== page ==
The Arp Museum Bahnhof Rolandseck is one of the most attractive art museums in the Rhineland and impresses visitors with its unique architecture. Consisting of the historic station building and the modern building by the American architect Richard Meier, the museum affords impressive views across the Rhine to the mountains of the Siebengebirge on the far bank.
The route linking the two buildings runs partly along an underground passage which is an architectural experience in its own right. Below you can find out more about the architecture of this remarkable ensemble: first we shall introduce you to the station building with its long historical tradition, and then we shall move on to the new building on the heights overlooking the Rhine.
The world's first railway line was inaugurated in 1825 in England. Thirty years later the railway also came to Rolandseck. Bahnhof Rolandseck is a late Neo-Classical building, completed in 1856 by master builder and engineer Emil Hermann Hartwich (1801–-1879). It is still linked into the rail network today. The fact that this imposing railway building stands in such a small place can be ascribed to the golden age of Rhine Romanticism in the nineteenth century.
Surrounded by excursion destinations like the myth-laden Rolandsbogen, the Drachenfels with its castle and ruins and Burg Stolzenfels, the station was once the arena for social and artistic events and fits perfectly into the picturesque Rhine countryside.
Lying as it did away from the main traffic hubs, the building was fortunately spared destruction during two world wars. Today it is considered an important cultural monument to the art history of the Rhineland and the early years of railway construction. The building is a representative example of the new concept of architecture of the industrial age and bears witness to the skills of engineering. Above all the ornamental supports and balustrades on the terraces are fine examples of Rhineland decorative cast iron.
As an architect Hartwich was influenced by the Neo-Classical style of the famous Prussian master builder Karl Friedrich Schinkel.
Balance, harmony and symmetry are the design principles governing the architectural structure of the building.
The two-storey main building is flanked by two two-and-a-half-storey corner buildings, whose shallow gables rise above. It stands on a roughly cube-shaped plinth which today houses the main entrance to the museum. It originally served as a carriage house where the horses and carriages were looked after.
To the left and right of the entrance, a double-flight staircase leads up to the first floor, where once the station hall and the third and fourth-class waiting rooms were located. This level, at the same height as the rail tracks, is used today as an exhibition area. The second floor, which now houses the Bistro and the two banqueting halls, used to contain the first and second-class waiting rooms. Even back in the nineteenth century the magnificent large banqueting hall was a popular meeting place for famous personalities from society, politics and art.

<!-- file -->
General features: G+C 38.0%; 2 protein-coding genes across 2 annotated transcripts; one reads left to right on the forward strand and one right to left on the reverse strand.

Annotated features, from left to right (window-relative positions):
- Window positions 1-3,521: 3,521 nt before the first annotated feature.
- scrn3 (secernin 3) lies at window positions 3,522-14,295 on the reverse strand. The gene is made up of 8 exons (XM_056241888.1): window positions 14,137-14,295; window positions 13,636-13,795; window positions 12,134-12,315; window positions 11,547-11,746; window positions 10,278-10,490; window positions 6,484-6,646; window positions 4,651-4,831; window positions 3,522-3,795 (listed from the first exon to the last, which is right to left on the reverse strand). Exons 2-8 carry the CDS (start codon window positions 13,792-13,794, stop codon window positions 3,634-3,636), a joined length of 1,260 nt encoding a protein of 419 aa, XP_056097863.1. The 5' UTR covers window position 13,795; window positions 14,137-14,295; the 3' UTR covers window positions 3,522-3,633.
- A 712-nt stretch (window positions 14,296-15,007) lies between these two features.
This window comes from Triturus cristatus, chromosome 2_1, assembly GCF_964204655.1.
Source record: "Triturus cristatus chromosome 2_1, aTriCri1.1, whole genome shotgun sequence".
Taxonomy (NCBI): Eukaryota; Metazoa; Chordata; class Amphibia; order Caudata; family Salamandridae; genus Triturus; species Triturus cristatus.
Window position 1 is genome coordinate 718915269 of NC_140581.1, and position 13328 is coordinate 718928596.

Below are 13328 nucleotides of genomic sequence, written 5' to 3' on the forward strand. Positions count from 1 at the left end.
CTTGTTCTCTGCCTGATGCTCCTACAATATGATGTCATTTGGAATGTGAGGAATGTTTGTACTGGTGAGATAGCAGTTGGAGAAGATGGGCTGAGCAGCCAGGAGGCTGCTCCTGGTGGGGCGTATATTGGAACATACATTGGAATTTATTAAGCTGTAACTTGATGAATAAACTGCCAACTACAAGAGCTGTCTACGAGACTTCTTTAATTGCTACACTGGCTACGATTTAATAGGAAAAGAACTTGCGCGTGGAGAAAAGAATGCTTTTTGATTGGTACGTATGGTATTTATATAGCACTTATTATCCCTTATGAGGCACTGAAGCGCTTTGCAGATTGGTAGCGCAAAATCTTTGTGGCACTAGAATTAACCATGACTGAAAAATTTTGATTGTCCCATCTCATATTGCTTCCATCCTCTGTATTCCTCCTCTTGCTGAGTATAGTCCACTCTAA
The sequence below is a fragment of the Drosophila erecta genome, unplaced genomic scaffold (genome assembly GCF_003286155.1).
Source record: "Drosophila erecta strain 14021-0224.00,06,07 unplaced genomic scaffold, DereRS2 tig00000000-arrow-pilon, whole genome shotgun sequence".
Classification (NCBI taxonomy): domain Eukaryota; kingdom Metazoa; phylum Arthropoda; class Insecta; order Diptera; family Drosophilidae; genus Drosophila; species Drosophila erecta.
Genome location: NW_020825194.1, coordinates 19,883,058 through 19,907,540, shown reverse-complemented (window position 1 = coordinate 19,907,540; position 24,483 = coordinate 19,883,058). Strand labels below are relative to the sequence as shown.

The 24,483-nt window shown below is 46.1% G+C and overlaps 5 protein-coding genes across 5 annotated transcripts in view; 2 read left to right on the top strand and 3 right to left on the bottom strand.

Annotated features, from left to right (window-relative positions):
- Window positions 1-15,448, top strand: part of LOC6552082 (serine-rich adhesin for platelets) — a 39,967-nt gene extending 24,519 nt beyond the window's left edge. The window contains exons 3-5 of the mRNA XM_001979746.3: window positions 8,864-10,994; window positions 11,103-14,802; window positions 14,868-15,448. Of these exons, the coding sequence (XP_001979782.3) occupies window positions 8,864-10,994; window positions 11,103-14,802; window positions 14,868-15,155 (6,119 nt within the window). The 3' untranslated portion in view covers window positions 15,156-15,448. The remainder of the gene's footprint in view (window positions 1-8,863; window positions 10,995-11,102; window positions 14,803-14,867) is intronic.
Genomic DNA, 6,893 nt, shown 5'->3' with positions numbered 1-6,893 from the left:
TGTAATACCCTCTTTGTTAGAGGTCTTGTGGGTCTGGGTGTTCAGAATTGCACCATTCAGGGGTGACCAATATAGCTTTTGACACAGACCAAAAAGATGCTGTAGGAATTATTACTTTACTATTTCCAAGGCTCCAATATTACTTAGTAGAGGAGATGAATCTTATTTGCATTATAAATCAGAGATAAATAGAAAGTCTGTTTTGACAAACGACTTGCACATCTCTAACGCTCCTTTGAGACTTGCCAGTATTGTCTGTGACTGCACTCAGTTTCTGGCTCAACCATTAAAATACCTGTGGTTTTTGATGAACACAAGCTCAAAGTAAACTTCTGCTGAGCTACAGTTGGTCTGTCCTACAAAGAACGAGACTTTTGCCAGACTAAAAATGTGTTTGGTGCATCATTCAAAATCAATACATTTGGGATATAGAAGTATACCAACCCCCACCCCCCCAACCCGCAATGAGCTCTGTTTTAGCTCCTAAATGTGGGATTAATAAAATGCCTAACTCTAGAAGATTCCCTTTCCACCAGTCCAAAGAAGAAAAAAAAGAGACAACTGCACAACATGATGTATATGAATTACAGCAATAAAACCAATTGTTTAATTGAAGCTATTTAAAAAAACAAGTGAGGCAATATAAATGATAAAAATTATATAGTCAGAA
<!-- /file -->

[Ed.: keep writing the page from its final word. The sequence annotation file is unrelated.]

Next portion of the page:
The former social classification of the floors can also be seen in the structural design: the windows and door frames and especially the cast iron railings of the viewing galleries are particularly artfully designed, especially on the second floor.
After the Second World War the station was no longer maintained and fell into disrepair. Shortly before it was due to be demolished in 1964 it was discovered by the Bonn-based gallerist Johannes Wasmuth. Full of enthusiasm, he gave the magnificent building a new lease of life as a centre for art and artists. More about the history of the station you will find here...
Since 1981 the Bahnhof Rolandseck has been a protected building, maintained as a valuable art-historical reminder of the early years of the railway. A comprehensive renovation programme for the historic building began in 2000.
During the course of the renovation, the historic ceiling paintings in the exhibition rooms and banqueting halls were revealed. Together with the imposing crystal chandeliers and the unrendered stucco they create a striking atmosphere. In keeping with the tradition, these rooms are used today not only for guests' refreshment but also for concerts and events.
On the outside staircase on the first floor you will find the public station toilets. These were designed in 1972 by the British artist Stephen McKenna and serve as a permanent reminder which gives an impression of the celebrated Künstlerbahnhof (artists´ station) during the 1960s and 1970s.
Since part of the estate of Hans Arp and Sophie Taeuber-Arp arrived at the Künstlerbhanhof at the end of the 1970s, the function of the building as a museum gradually gained the upper hand. The care of the Arp Collection soon prompted the plans to extend the station with a new building. However, several years would pass before the present complex consisting of the old and the new building which now form the Arp Museum Bahnhof Rolandseck could be completed.
Johannes Wasmuth had met the American architect Richard Meier during the 1970s. Together they developed plans for a museum which was to be dedicated to the art of Hans Arp and his wife Sophie Taeuber-Arp. They had plenty of ideas, but the financial means were lacking, and so initially the plans could not be realised.
Richard Meier, who had remained loyal to the project, had in the meantime extended his experience in museum construction.